Offline CorisCapnSkip

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Re: Post-Mortem pictures
« Reply #9 on: May 16, 2009, 04:24:02 AM »
I've always thought it interesting that Queen Victoria, who indulged in almost every form of mourning known to man, didn't seem to have a deathbed photograph of Prince Albert - or at least, I've never seen/heard of one.  Lots of pictures of her looking yearningly at a photograph of a live Albert, or a bust, of course.

Seriously?  Then who was the lady who traveled with a life-sized portrait of her husband in his coffin?  I thought it was Queen Victoria.  Or was that just a story?

Offline CorisCapnSkip

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Re: Post-Mortem pictures
« Reply #10 on: May 16, 2009, 04:33:53 AM »
I collect pre 1930  post mortem pictures and i have tons of russian ones.

Please consider sharing your finds on the forum!  http://thanatos.net/swapforum/  If you pay membership dues, you get access to a vast archive full of fascinating images from all countries!

Offline Carolath Habsburg

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Re: Post-Mortem pictures
« Reply #11 on: May 16, 2009, 12:13:39 PM »
I love Thanatos.net! im member of that forum since it was the VIG one! Tho i dont have membership :-(


About queen victoria..i think she had a PM picture of Albert...

Check  the picture of Albert beside Queen Victoria`s deathbed


Courtesy of Grand Duchess Ally

"...Пусть он землю бережет родную, А любовь Катюша сбережет....". Grand Duchess Ekaterina Fyodorovna to Grand Duke Georgiy Alexandrovich. 1914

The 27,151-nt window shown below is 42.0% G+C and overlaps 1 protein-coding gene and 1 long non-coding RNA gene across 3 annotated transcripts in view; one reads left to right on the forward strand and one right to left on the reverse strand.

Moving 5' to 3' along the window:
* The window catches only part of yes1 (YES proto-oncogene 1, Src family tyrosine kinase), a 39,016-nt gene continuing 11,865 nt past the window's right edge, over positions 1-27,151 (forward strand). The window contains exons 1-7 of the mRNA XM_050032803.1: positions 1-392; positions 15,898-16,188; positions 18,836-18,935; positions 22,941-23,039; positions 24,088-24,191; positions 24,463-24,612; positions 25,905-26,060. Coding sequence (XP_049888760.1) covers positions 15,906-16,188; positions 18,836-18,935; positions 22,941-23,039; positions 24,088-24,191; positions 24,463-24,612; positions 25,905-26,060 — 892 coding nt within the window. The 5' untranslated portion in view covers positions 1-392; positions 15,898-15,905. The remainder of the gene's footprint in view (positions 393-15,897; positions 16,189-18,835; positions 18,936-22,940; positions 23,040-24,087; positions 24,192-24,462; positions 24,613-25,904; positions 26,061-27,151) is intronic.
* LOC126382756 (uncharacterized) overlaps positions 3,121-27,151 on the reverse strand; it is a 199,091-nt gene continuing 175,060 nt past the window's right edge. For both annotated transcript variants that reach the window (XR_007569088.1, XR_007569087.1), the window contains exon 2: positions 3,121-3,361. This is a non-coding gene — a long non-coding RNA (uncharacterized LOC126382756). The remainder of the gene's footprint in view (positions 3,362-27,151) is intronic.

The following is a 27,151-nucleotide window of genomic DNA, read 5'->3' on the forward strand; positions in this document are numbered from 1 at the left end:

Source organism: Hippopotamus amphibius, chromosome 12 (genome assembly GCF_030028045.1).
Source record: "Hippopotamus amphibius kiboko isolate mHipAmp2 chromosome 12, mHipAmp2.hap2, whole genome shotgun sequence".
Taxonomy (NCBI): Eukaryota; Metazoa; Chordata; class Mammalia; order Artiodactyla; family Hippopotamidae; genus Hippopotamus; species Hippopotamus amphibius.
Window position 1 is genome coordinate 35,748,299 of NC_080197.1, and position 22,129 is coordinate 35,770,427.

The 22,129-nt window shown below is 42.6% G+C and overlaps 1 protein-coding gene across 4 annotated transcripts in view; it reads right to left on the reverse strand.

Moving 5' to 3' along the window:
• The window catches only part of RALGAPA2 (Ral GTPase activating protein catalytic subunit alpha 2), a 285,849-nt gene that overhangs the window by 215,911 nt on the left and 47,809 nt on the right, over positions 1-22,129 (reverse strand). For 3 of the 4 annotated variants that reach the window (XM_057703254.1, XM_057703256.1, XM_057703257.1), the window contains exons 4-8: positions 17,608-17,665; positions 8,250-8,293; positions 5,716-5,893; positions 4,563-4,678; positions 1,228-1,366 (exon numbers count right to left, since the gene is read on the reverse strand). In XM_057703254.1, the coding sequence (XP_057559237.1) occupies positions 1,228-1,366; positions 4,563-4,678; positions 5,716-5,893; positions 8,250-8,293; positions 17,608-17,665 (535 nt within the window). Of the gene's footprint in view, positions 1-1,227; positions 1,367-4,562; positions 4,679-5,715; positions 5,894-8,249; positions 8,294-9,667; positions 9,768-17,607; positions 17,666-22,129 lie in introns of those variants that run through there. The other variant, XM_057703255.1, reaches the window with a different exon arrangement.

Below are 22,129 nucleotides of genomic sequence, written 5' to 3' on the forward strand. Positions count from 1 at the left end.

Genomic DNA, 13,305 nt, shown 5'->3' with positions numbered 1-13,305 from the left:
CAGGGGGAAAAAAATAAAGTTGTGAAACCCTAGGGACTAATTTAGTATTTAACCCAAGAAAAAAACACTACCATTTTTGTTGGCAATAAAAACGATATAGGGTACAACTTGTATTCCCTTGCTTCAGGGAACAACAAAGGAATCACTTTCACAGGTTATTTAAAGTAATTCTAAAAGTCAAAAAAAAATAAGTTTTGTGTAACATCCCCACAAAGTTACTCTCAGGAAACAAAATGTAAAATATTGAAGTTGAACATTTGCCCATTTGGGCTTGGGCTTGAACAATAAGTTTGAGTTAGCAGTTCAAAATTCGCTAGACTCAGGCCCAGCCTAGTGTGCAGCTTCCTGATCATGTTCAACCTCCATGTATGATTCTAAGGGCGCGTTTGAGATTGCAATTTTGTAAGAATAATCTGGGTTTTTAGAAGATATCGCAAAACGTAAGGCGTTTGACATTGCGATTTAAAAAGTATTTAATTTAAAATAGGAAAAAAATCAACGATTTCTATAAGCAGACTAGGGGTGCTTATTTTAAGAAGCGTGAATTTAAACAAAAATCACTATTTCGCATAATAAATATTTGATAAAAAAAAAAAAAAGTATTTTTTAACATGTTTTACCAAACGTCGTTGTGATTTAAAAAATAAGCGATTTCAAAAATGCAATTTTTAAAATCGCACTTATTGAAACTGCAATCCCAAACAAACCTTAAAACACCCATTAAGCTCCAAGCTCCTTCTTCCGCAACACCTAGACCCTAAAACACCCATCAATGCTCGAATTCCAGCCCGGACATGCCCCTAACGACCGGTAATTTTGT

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Offline CorisCapnSkip

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Re: Post-Mortem pictures
« Reply #12 on: May 16, 2009, 04:55:14 PM »
Yeah, that looks like a PM photograph or painting, and I have seen some of other royalty.

Offline clockworkgirl21

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Re: Post-Mortem pictures
« Reply #13 on: June 05, 2009, 11:36:53 AM »
The practice is called Memento Mori, or "remember you will die." There used to be a site full of Victorian photos of dead people, and I sometimes would just like to sit and look through them, because I think they're beautiful. Some people think it'd morbid, but because afraid of dead bodies is a culture thing. Some cultures would dig up their dead every few years and spend a day with them!

Offline Yelena Aleksandrovna

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Re: Post-Mortem pictures
« Reply #14 on: October 06, 2009, 08:27:20 AM »
I haven't seen to much photos of dead persons, just one of the Empress Charlotte and one of the dead baby of Marie Feodorovna.
This paintings are so interesting